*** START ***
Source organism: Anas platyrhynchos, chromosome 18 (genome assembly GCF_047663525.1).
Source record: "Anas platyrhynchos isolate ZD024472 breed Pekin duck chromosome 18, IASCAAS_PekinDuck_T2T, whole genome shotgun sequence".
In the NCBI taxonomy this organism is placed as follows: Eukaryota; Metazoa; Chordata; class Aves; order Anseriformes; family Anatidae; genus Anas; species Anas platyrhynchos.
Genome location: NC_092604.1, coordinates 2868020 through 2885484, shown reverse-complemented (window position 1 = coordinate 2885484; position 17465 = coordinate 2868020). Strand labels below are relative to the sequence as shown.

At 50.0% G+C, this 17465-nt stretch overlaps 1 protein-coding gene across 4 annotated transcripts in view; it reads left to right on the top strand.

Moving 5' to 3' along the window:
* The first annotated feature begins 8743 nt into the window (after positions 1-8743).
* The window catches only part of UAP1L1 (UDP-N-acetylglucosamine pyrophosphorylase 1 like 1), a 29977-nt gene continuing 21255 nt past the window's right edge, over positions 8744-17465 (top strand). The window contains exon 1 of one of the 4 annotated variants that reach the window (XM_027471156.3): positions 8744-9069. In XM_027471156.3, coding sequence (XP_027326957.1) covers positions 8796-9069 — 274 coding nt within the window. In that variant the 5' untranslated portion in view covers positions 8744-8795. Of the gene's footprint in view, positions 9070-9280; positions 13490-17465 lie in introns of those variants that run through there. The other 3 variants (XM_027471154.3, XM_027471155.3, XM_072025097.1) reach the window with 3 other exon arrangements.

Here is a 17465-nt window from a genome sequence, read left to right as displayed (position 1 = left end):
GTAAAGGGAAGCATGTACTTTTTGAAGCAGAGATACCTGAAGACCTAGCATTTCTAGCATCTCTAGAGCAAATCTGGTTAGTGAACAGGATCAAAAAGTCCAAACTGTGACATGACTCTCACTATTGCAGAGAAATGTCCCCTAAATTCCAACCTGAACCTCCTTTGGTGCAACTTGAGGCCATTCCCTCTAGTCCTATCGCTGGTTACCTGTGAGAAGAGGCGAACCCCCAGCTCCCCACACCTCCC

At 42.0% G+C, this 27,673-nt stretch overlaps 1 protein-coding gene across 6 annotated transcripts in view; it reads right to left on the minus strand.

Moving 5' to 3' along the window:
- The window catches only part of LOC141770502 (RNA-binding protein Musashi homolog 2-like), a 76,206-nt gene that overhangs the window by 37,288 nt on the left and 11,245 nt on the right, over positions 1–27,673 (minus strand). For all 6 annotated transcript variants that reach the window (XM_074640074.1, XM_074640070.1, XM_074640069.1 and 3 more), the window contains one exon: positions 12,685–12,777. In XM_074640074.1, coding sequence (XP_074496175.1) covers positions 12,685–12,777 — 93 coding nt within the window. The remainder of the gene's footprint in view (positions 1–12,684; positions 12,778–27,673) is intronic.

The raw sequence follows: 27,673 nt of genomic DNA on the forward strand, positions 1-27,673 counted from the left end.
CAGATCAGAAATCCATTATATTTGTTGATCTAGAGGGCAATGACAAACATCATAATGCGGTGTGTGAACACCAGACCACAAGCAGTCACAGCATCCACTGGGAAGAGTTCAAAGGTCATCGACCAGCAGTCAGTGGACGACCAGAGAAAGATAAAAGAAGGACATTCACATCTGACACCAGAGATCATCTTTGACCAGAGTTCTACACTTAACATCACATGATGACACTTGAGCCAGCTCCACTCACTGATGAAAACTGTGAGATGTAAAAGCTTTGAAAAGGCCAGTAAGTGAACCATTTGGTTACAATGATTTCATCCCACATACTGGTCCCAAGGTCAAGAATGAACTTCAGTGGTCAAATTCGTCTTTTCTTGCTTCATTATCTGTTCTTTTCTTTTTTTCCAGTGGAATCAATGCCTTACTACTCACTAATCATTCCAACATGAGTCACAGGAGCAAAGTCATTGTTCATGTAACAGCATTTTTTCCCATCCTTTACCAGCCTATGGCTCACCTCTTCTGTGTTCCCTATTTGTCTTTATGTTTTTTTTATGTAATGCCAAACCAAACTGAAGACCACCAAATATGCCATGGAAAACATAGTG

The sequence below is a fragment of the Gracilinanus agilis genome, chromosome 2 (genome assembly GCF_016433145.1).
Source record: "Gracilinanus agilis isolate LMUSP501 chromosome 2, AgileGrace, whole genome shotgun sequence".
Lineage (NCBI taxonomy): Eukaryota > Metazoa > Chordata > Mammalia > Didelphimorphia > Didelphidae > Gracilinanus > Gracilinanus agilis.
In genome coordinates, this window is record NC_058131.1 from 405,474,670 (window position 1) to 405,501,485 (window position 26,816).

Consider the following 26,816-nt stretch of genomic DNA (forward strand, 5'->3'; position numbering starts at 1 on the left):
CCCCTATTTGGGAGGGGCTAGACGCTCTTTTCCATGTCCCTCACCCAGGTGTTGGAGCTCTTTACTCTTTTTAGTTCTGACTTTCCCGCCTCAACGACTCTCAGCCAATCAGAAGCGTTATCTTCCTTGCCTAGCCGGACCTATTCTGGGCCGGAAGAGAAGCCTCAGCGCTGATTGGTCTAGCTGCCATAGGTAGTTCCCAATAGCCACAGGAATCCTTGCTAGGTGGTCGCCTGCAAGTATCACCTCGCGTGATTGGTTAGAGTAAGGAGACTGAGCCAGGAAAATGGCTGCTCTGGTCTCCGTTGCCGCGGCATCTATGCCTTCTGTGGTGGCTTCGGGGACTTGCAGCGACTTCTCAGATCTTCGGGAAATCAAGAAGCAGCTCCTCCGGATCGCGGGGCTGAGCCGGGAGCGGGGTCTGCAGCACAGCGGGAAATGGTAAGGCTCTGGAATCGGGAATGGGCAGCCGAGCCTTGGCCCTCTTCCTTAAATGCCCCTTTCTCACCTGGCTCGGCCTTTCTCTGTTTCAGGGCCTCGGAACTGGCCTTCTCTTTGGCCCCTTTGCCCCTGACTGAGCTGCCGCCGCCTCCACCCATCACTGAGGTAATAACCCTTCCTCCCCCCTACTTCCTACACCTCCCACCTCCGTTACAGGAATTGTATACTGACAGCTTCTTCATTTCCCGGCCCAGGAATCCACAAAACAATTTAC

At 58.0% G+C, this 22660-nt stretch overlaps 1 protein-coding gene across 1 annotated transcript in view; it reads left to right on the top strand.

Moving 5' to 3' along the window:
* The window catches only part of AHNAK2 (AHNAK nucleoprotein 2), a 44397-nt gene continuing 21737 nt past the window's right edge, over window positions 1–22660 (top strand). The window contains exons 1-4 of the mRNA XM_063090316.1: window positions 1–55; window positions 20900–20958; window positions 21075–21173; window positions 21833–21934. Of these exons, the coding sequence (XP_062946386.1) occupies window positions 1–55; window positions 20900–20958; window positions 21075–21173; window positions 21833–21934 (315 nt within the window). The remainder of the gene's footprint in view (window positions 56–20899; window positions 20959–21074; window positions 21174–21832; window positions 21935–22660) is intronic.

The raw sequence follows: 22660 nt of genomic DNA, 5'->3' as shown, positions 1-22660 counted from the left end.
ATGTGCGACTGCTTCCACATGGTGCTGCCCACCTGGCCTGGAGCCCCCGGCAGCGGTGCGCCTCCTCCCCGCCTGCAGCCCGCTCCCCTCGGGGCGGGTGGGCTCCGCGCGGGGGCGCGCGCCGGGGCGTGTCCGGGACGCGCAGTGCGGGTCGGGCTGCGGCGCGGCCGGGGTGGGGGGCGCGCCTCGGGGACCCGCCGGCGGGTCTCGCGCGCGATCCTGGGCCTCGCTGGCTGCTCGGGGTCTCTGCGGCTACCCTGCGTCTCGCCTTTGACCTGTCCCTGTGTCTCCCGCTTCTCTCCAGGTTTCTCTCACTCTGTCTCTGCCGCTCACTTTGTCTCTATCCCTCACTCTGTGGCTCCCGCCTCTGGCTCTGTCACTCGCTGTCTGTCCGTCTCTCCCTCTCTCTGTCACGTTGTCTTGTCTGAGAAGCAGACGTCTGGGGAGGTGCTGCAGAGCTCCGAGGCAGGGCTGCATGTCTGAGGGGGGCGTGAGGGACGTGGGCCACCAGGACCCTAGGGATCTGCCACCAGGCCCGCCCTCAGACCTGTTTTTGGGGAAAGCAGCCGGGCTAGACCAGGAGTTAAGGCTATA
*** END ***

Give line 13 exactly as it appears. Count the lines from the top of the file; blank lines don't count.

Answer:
- The window catches only part of LOC141770502 (RNA-binding protein Musashi homolog 2-like), a 76,206-nt gene that overhangs the window by 37,288 nt on the left and 11,245 nt on the right, over positions 1–27,673 (minus strand). For all 6 annotated transcript variants that reach the window (XM_074640074.1, XM_074640070.1, XM_074640069.1 and 3 more), the window contains one exon: positions 12,685–12,777. In XM_074640074.1, coding sequence (XP_074496175.1) covers positions 12,685–12,777 — 93 coding nt within the window. The remainder of the gene's footprint in view (positions 1–12,684; positions 12,778–27,673) is intronic.